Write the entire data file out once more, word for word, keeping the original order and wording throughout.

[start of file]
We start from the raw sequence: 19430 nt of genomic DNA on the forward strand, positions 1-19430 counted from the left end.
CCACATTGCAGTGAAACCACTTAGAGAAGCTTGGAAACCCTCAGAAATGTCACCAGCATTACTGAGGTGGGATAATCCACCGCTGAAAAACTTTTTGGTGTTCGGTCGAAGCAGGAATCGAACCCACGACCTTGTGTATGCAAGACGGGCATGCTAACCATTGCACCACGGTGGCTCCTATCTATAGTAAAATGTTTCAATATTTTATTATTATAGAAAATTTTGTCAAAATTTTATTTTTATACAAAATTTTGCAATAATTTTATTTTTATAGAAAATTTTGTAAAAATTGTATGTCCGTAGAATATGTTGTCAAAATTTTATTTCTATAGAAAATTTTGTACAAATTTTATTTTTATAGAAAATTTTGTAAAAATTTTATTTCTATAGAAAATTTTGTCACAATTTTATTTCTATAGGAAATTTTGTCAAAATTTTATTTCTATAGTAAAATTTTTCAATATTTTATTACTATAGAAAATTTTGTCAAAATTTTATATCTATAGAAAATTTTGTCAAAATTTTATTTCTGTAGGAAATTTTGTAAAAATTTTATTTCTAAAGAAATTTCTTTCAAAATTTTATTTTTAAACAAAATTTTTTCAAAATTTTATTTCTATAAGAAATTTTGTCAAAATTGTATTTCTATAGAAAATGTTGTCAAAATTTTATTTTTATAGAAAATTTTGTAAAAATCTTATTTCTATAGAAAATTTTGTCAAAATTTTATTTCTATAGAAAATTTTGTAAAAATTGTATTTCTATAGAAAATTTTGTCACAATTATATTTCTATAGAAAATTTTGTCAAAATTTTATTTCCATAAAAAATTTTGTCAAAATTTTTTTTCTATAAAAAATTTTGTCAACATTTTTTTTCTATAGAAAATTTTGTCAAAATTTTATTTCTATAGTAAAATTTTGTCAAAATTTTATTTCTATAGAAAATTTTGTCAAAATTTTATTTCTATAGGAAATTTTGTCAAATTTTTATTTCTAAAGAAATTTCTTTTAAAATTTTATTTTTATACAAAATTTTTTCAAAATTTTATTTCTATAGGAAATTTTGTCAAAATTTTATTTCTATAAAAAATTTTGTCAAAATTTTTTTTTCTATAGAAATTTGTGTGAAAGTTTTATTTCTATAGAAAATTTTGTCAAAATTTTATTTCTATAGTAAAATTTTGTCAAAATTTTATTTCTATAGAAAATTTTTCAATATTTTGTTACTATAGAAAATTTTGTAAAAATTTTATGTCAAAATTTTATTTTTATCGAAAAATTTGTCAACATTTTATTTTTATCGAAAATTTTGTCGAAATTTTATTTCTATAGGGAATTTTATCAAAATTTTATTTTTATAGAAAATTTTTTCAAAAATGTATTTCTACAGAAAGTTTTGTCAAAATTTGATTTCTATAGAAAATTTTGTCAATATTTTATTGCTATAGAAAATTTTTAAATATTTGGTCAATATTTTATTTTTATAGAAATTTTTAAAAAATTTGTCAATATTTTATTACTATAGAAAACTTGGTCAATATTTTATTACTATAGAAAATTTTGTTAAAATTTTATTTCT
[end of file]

We start from the raw sequence: 19430 nt of genomic DNA on the forward strand, positions 1-19430 counted from the left end.
CCACATTGCAGTGAAACCACTTAGAGAAGCTTGGAAACCCTCAGAAATGTCACCAGCATTACTGAGGTGGGATAATCCACCGCTGAAAAACTTTTTGGTGTTCGGTCGAAGCAGGAATCGAACCCACGACCTTGTGTATGCAAGACGGGCATGCTAACCATTGCACCACGGTGGCTCCTATCTATAGTAAAATGTTTCAATATTTTATTATTATAGAAAATTTTGTCAAAATTTTATTTTTATACAAAATTTTGCAATAATTTTATTTTTATAGAAAATTTTGTAAAAATTGTATGTCCGTAGAATATGTTGTCAAAATTTTATTTCTATAGAAAATTTTGTACAAATTTTATTTTTATAGAAAATTTTGTAAAAATTTTATTTCTATAGAAAATTTTGTCACAATTTTATTTCTATAGGAAATTTTGTCAAAATTTTATTTCTATAGTAAAATTTTTCAATATTTTATTACTATAGAAAATTTTGTCAAAATTTTATATCTATAGAAAATTTTGTCAAAATTTTATTTCTGTAGGAAATTTTGTAAAAATTTTATTTCTAAAGAAATTTCTTTCAAAATTTTATTTTTAAACAAAATTTTTTCAAAATTTTATTTCTATAAGAAATTTTGTCAAAATTGTATTTCTATAGAAAATGTTGTCAAAATTTTATTTTTATAGAAAATTTTGTAAAAATCTTATTTCTATAGAAAATTTTGTCAAAATTTTATTTCTATAGAAAATTTTGTAAAAATTGTATTTCTATAGAAAATTTTGTCACAATTATATTTCTATAGAAAATTTTGTCAAAATTTTATTTCCATAAAAAATTTTGTCAAAATTTTTTTTCTATAAAAAATTTTGTCAACATTTTTTTTCTATAGAAAATTTTGTCAAAATTTTATTTCTATAGTAAAATTTTGTCAAAATTTTATTTCTATAGAAAATTTTGTCAAAATTTTATTTCTATAGGAAATTTTGTCAAATTTTTATTTCTAAAGAAATTTCTTTTAAAATTTTATTTTTATACAAAATTTTTTCAAAATTTTATTTCTATAGGAAATTTTGTCAAAATTTTATTTCTATAAAAAATTTTGTCAAAATTTTTTTTTCTATAGAAATTTGTGTGAAAGTTTTATTTCTATAGAAAATTTTGTCAAAATTTTATTTCTATAGTAAAATTTTGTCAAAATTTTATTTCTATAGAAAATTTTTCAATATTTTGTTACTATAGAAAATTTTGTAAAAATTTTATGTCAAAATTTTATTTTTATCGAAAAATTTGTCAACATTTTATTTTTATCGAAAATTTTGTCGAAATTTTATTTCTATAGGGAATTTTATCAAAATTTTATTTTTATAGAAAATTTTTTCAAAAATGTATTTCTACAGAAAGTTTTGTCAAAATTTGATTTCTATAGAAAATTTTGTCAATATTTTATTGCTATAGAAAATTTTTAAATATTTGGTCAATATTTTATTTTTATAGAAATTTTTAAAAAATTTGTCAATATTTTATTACTATAGAAAACTTGGTCAATATTTTATTACTATAGAAAATTTTGTTAAAATTTTATTTCT